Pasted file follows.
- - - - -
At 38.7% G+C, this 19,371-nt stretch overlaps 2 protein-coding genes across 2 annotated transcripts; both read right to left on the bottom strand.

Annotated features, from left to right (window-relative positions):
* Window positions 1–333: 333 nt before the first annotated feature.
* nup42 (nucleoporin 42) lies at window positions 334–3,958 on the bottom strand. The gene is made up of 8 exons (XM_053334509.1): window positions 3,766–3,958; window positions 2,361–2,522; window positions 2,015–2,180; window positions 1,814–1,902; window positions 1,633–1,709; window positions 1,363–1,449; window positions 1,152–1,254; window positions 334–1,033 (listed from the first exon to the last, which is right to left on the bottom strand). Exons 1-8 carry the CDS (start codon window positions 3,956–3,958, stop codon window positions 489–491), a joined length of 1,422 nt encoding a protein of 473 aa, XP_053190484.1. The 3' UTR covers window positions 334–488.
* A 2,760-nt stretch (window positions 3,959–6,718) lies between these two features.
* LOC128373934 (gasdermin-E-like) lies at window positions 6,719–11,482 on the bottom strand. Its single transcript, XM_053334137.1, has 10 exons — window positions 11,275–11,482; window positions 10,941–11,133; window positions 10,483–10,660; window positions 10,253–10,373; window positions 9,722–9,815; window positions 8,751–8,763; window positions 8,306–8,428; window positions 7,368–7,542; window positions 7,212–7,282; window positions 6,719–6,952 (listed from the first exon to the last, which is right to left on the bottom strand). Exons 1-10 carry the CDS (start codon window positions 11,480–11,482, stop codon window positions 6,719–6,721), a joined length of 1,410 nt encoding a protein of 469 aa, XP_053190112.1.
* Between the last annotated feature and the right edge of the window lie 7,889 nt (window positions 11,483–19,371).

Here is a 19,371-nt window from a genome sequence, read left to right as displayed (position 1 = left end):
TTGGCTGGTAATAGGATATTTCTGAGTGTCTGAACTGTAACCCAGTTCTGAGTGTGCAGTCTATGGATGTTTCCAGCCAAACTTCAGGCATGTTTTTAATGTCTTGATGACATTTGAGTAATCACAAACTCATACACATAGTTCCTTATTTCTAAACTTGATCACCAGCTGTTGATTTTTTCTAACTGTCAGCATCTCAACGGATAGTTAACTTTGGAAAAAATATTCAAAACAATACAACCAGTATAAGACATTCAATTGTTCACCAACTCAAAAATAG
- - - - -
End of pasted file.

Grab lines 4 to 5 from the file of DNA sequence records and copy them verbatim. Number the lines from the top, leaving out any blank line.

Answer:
* nup42 (nucleoporin 42) lies at window positions 334–3,958 on the bottom strand. The gene is made up of 8 exons (XM_053334509.1): window positions 3,766–3,958; window positions 2,361–2,522; window positions 2,015–2,180; window positions 1,814–1,902; window positions 1,633–1,709; window positions 1,363–1,449; window positions 1,152–1,254; window positions 334–1,033 (listed from the first exon to the last, which is right to left on the bottom strand). Exons 1-8 carry the CDS (start codon window positions 3,956–3,958, stop codon window positions 489–491), a joined length of 1,422 nt encoding a protein of 473 aa, XP_053190484.1. The 3' UTR covers window positions 334–488.
* A 2,760-nt stretch (window positions 3,959–6,718) lies between these two features.